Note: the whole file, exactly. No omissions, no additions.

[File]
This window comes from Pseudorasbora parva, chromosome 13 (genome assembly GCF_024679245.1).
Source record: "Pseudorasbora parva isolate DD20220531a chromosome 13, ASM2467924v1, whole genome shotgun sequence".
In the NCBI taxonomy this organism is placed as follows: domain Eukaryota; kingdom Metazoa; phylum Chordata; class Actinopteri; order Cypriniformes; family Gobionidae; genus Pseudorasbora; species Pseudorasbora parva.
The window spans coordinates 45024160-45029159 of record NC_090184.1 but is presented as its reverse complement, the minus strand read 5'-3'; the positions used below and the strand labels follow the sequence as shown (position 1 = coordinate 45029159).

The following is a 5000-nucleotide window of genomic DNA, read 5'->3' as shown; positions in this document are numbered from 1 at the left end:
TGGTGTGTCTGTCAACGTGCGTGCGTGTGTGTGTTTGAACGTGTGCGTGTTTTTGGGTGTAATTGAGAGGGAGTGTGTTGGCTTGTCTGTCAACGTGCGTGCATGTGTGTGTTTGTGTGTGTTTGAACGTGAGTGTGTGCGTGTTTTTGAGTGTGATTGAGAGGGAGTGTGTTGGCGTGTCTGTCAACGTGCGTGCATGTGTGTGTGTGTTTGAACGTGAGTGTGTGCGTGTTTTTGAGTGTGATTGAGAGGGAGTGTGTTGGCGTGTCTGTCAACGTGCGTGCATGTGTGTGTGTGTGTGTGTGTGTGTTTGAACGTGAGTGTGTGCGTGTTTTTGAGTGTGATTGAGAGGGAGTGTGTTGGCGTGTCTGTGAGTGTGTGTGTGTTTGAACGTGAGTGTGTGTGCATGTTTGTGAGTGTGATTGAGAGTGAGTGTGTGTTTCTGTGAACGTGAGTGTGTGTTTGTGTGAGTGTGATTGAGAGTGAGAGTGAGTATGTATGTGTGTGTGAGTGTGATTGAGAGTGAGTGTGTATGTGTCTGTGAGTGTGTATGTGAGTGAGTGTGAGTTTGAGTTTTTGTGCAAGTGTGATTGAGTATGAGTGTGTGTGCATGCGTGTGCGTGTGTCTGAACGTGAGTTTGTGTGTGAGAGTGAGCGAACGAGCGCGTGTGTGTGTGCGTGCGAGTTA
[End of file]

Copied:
This window comes from Pseudorasbora parva, chromosome 13 (genome assembly GCF_024679245.1).
Source record: "Pseudorasbora parva isolate DD20220531a chromosome 13, ASM2467924v1, whole genome shotgun sequence".
In the NCBI taxonomy this organism is placed as follows: domain Eukaryota; kingdom Metazoa; phylum Chordata; class Actinopteri; order Cypriniformes; family Gobionidae; genus Pseudorasbora; species Pseudorasbora parva.
The window spans coordinates 45024160-45029159 of record NC_090184.1 but is presented as its reverse complement, the minus strand read 5'-3'; the positions used below and the strand labels follow the sequence as shown (position 1 = coordinate 45029159).

The following is a 5000-nucleotide window of genomic DNA, read 5'->3' as shown; positions in this document are numbered from 1 at the left end:
TGGTGTGTCTGTCAACGTGCGTGCGTGTGTGTGTTTGAACGTGTGCGTGTTTTTGGGTGTAATTGAGAGGGAGTGTGTTGGCTTGTCTGTCAACGTGCGTGCATGTGTGTGTTTGTGTGTGTTTGAACGTGAGTGTGTGCGTGTTTTTGAGTGTGATTGAGAGGGAGTGTGTTGGCGTGTCTGTCAACGTGCGTGCATGTGTGTGTGTGTTTGAACGTGAGTGTGTGCGTGTTTTTGAGTGTGATTGAGAGGGAGTGTGTTGGCGTGTCTGTCAACGTGCGTGCATGTGTGTGTGTGTGTGTGTGTGTGTTTGAACGTGAGTGTGTGCGTGTTTTTGAGTGTGATTGAGAGGGAGTGTGTTGGCGTGTCTGTGAGTGTGTGTGTGTTTGAACGTGAGTGTGTGTGCATGTTTGTGAGTGTGATTGAGAGTGAGTGTGTGTTTCTGTGAACGTGAGTGTGTGTTTGTGTGAGTGTGATTGAGAGTGAGAGTGAGTATGTATGTGTGTGTGAGTGTGATTGAGAGTGAGTGTGTATGTGTCTGTGAGTGTGTATGTGAGTGAGTGTGAGTTTGAGTTTTTGTGCAAGTGTGATTGAGTATGAGTGTGTGTGCATGCGTGTGCGTGTGTCTGAACGTGAGTTTGTGTGTGAGAGTGAGCGAACGAGCGCGTGTGTGTGTGCGTGCGAGTTA